• “Dev speed posse” - Atlassian have a small team that spend a fixed amount of time every week just focusing on removing things that slow down development. This is a great idea (although not one that’s unique to Atlassian), and something more organisations should consider. One of the more interesting goals they have is that the “checkout loop” (the time it takes a developer to go from a clean machine to having a checked out app running locally and ready to work on) should be no more than ten minutes. How many large development shops can achieve that?

Josh Bloch - Effective Java

This was basically a summary of some of the new things in the second edition of Effective Java. About a third of the talk was all about generics. Good grief. Surely someone has noticed by now that this has all gone horribly wrong.

“Concurrency is hard” - even if you use the right APIs (for example, always use ConcurrentHashMap not Collections.synchronized*()) it’s still easy to get it wrong. Read Brian Goetz’s Java Concurrency in Practice.

And finally: Serializable is bad, since it allows objects to be created without using constructors. This can lead to invariants and other assumptions being violated. Josh says to use serialization proxies instead.

Doug Crockford on JavaScript

One of the classic Doug Crockford JavaScript talks. Probably nothing new if you’d listened to his talks from Yahoo’s YUI Theater, but still well worth spending 45 minutes listening to in person.

Some of Doug’s comments, observations and tips:

  • JavaScript has widest range of user programming skills of any language, from computers scientist to cut-and-pasters

  • JavaScript has many influences, including: Self (prototypes, dynamic typing), Scheme (lambda, loose typing), Java (syntax), Perl (regexps)

  • it is commonly being used as a functional language–you’ll write better JavaScript if you think functionally

  • eval is the most misused feature - just don’t do it!

  • always use ===. You’ll be tempted to use == instead, but it’s broken–it causes type coercion, which leads to unexpected and buggy results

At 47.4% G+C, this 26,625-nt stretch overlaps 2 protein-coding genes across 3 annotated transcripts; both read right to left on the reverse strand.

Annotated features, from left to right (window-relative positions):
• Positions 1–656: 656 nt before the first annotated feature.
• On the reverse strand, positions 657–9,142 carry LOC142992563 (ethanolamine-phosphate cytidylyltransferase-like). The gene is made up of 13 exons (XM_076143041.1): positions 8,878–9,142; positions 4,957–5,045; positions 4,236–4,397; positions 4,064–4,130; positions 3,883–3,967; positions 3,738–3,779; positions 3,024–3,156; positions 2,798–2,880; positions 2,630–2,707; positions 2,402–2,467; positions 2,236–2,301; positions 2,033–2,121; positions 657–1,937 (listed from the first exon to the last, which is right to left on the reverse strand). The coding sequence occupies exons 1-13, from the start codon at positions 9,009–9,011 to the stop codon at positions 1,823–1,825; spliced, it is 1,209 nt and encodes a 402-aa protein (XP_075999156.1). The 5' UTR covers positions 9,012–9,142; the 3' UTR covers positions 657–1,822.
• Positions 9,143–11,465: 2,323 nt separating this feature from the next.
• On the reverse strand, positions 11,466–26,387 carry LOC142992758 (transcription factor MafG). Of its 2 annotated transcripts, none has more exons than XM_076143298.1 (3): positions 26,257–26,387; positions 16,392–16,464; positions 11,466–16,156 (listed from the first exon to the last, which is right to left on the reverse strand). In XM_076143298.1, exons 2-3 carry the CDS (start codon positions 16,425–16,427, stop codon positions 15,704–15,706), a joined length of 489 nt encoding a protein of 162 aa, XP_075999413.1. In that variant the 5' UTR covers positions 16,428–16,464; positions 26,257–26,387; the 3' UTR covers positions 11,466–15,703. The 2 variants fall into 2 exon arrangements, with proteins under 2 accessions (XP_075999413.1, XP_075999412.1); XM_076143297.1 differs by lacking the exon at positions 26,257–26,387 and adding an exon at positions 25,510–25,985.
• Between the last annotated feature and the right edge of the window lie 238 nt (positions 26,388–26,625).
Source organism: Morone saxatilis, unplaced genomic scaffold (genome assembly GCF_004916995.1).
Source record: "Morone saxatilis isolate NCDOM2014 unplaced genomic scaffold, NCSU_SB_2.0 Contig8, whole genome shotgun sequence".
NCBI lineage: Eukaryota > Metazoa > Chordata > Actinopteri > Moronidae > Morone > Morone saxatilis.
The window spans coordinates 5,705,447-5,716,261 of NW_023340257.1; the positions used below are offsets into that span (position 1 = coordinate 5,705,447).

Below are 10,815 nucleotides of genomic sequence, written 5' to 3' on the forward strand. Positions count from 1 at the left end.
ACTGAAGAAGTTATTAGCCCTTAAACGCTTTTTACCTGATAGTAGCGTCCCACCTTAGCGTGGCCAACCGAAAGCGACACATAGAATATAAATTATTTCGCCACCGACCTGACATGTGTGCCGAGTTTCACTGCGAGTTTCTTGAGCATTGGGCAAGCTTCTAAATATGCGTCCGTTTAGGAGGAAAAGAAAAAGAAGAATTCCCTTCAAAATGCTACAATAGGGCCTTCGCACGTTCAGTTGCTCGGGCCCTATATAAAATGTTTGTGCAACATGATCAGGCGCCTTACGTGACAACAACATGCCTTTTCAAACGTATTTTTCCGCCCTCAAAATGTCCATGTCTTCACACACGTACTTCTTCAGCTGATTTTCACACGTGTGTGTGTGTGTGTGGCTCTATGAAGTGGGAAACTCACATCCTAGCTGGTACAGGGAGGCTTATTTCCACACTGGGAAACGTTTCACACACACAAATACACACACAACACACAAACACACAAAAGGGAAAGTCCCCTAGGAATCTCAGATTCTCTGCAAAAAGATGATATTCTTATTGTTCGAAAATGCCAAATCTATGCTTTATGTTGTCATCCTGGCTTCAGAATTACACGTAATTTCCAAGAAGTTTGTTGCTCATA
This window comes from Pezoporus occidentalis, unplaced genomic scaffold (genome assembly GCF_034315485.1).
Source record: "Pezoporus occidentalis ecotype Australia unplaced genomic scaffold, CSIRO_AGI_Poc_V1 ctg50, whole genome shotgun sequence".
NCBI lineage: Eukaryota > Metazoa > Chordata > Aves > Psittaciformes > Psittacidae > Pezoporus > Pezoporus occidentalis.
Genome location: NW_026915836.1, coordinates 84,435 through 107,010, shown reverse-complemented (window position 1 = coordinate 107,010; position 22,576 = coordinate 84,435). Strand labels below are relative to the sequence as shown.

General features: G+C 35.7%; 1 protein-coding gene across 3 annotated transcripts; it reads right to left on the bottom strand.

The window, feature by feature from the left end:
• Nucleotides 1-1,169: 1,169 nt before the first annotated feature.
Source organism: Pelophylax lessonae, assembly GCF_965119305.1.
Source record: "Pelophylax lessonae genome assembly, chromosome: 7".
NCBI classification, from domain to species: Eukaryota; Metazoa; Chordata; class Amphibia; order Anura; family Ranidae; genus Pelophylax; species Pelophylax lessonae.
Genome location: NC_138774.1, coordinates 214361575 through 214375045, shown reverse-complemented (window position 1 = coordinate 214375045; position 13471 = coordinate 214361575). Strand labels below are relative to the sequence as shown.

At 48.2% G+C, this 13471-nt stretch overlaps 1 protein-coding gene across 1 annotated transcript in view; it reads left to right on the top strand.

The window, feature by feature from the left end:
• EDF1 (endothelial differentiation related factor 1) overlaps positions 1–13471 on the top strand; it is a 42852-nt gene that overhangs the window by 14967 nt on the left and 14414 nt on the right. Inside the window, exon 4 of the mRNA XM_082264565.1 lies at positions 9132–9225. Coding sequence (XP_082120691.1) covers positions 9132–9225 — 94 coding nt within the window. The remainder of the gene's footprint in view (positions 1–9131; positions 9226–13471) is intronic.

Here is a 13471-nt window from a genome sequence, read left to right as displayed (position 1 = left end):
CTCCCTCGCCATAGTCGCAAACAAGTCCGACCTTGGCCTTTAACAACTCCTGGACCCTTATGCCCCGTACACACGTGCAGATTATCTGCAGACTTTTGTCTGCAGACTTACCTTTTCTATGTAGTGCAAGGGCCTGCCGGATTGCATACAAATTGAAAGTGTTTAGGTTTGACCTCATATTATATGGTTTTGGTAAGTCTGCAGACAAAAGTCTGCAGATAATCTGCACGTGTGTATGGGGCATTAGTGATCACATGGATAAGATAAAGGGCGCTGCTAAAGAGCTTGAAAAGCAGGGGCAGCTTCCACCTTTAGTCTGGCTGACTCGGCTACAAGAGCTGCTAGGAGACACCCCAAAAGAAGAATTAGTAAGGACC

• manage the divide between client and server (don’t recreate the server in the browser)

Software Visualization and Model Generation

Eric Doernenburg is a consultant at ThoughtWorks, and I’d heard him talk before about some of the cool code visualisation tools he’s put together. The basic idea is that by visualising certain attributes of a code base, it’s much easier to focus on the trouble spots without getting lost in the detail of thousands of lines of code.

Interestingly, Eric uses both common tools (e.g. CheckStyle) and the more exotic (CodeCrawler, CodeCity). Those last two are more or less self-contained, but Eric does really cool things with CheckStyle and Graphviz, and a bit of XSL to glue them together. As a general approach, use whatever analysis tool is closest to what you need, then map the output into a format your visualisation tool can read.

Smart Software with F#

An overview of, and small sample app, in F#, Microsoft’s functional language for the CLR. The main message:

  • F# is great for data-intensive applications

  • smart algorithms are (relatively) easy in F#

Both of which apply to any functional language of course.

You try to give Microsoft people the benefit of the doubt… but Joel Pobar, despite obviously being very knowledgeable about F# and functional programming, still managed a couple of clangers. Most egregious: he called python an “elementary imperative language”. Fair enough if your background is Visual Basic and you’d never heard of functional programming… but this guy is the F# expert.

Anyway, it was good to see a bit of F# in action. If it gets more people thinking about functional programming, great. But it doesn’t offer anything you can’t get in Clojure, SmallTalk, Scheme, etc., unless you’re stuck in the Microsoft ecosystem.